Dinosaur species

Dinosaurs

Ceratosaurus meets BrachiosaurusCeratosaurus meets BrachiosaurusThe dinosaurs were reptiles that had legs held upright beneath their bodies, rather than sprawling. They walked on either two legs or all fours. Most kinds had long tails, clawed hands and feet. Many had scaly skins, but some had a covering of feathers. Ranging from about the size of a duck to 75-tonne giants, the dinosaurs inhabited land environments on all continents—including Antarctica—during the Triassic, Jurassic and Cretaceous periods, 250–66 million years ago, together known as the Mesozoic Era. Dinosaurs were divided into two major groups: saurischians (“lizard-hipped”) and ornithischians (“bird-hipped”). 


Komodo dragon, a modern reptileKomodo dragon, a modern reptile

Posture

Dinosaurs stood and walked on straight legs, which were directly beneath their bodies. No other reptiles had straight, upright legs like this. Most reptiles have legs at the sides of their bodies. Modern lizards, such as the Komodo dragon, walk with a sprawling gait: they bend down at the knees.

Thecodont and CompsognathusThecodont and CompsognathusPrehistoric reptiles called thecodonts had partly bent legs, “half-way” between an ordinary reptile and a dinosaur. Thecodonts lived before the dinosaurs. Perhaps some of them changed, or evolved, into the first dinosaurs. Crocodiles can also run in a partly-upright way. By contrast, the dinosaurs had an erect posture. The bone structure of a dinosaur’s limbs was more like that of a mammal’s. It allowed dinosaurs, such as Compsognathus, to walk and run more efficiently—even to sprint on their back legs only.
 


Two groups

Dinosaurs were divided into two major groups: saurischians (“lizard-hipped”) and ornithischians (“bird-hipped”). The saurischians included the mostly carnivorous, bipedal theropods and the herbivorous sauropodomorphs, many of which went about on four legs. The ornithischians, all plant-eaters, included the ornithopods, the ceratopsians, stegosaurs and ankylosaurs.Some dinosaurs of the Jurassic PeriodSome dinosaurs of the Jurassic Period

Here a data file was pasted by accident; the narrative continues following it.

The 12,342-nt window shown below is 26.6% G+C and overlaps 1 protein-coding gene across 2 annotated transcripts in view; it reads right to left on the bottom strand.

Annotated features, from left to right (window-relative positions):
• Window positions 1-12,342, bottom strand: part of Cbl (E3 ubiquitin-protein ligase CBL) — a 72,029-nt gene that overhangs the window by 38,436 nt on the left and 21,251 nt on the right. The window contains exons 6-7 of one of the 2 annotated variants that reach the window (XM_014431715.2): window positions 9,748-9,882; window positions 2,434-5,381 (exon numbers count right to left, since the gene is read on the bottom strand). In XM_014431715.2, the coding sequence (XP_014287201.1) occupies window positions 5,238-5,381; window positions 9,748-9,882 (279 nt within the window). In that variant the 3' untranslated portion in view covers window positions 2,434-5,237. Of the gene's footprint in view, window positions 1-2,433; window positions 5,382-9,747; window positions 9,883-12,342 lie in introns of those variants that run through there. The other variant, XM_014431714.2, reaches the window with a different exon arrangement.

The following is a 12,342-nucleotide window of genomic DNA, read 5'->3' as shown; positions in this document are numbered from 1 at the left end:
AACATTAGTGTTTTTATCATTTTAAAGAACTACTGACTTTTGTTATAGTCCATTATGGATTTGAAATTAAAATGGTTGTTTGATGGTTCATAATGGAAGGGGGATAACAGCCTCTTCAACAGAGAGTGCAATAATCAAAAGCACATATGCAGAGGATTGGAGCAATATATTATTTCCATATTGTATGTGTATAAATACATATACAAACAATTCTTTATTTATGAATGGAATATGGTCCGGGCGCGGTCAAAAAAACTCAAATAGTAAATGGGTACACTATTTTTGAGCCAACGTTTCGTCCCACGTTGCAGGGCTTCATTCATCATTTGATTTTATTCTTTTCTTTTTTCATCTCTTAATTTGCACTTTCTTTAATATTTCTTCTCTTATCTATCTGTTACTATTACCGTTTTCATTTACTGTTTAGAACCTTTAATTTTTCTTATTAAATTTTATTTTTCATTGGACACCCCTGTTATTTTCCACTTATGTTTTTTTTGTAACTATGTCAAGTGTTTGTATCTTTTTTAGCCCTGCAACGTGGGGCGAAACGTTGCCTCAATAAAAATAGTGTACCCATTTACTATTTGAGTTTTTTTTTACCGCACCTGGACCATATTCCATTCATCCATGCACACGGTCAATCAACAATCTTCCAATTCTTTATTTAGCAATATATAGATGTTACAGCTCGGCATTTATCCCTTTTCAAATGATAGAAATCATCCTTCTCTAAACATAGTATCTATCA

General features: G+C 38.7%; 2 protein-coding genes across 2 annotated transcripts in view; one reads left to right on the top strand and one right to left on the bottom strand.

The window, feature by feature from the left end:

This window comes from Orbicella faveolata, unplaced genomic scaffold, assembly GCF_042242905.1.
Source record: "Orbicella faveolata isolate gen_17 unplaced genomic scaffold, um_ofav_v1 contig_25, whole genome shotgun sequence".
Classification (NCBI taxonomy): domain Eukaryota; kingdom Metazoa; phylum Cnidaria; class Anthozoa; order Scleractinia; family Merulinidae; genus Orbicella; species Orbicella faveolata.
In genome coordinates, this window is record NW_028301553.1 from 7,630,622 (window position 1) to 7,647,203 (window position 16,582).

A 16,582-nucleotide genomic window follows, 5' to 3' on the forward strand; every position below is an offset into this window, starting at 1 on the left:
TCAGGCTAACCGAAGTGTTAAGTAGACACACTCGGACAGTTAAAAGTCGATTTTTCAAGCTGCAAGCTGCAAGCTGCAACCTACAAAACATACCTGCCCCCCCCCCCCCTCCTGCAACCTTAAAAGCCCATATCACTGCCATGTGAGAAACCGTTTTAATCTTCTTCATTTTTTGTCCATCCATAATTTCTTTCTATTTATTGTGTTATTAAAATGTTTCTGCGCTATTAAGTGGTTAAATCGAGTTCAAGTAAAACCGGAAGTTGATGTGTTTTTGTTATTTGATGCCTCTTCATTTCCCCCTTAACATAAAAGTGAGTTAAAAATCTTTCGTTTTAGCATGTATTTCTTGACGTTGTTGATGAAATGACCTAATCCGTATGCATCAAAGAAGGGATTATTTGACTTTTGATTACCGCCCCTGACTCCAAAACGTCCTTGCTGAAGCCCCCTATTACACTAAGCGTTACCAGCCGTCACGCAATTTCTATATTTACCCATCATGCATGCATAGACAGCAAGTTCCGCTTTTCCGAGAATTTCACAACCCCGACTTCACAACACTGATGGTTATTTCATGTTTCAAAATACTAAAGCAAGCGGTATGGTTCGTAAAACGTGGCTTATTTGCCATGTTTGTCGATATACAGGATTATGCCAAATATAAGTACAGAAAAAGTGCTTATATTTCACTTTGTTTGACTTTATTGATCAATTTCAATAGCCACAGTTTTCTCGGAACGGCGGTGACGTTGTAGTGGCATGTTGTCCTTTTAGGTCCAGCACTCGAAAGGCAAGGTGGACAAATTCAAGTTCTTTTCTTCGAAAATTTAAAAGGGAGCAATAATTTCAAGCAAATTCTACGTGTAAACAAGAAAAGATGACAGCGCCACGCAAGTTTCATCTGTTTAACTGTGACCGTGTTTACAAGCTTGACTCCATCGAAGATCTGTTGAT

Hip bonesHip bones

Hip bones

The two groups of dinosaurs, ornithischians and saurischians, were distinguished from one another by the shape and positioning of their hip bones. In an ornithischian, the pubic bone slanted backwards, parallel to the ischium. In most saurischians, the pubic bone sloped forwards. This example shows the hip bones of the saurischian Allosaurus, which had a “foot” on the pubic bone characteristic of some predators.



Baryonyx and Brachiosaurus, both saurischiansBaryonyx and Brachiosaurus, both saurischians

Saurischians

The saurischians were divided into two major sub-groups: the mostly carnivorous (meat-eating), bipedal theropods, and the herbivorous (plant-eating) sauropodomorphs, many of which went about on four legs. The theropods were the first dinosaurs to evolve. Their upright stance gave them the advantage of speed over other reptiles. The group was divided into ceratosaurs and tetanurans. The tetanurans included small raptors (from which the birds evolved), ornithomimids and the huge tyrannosaurs.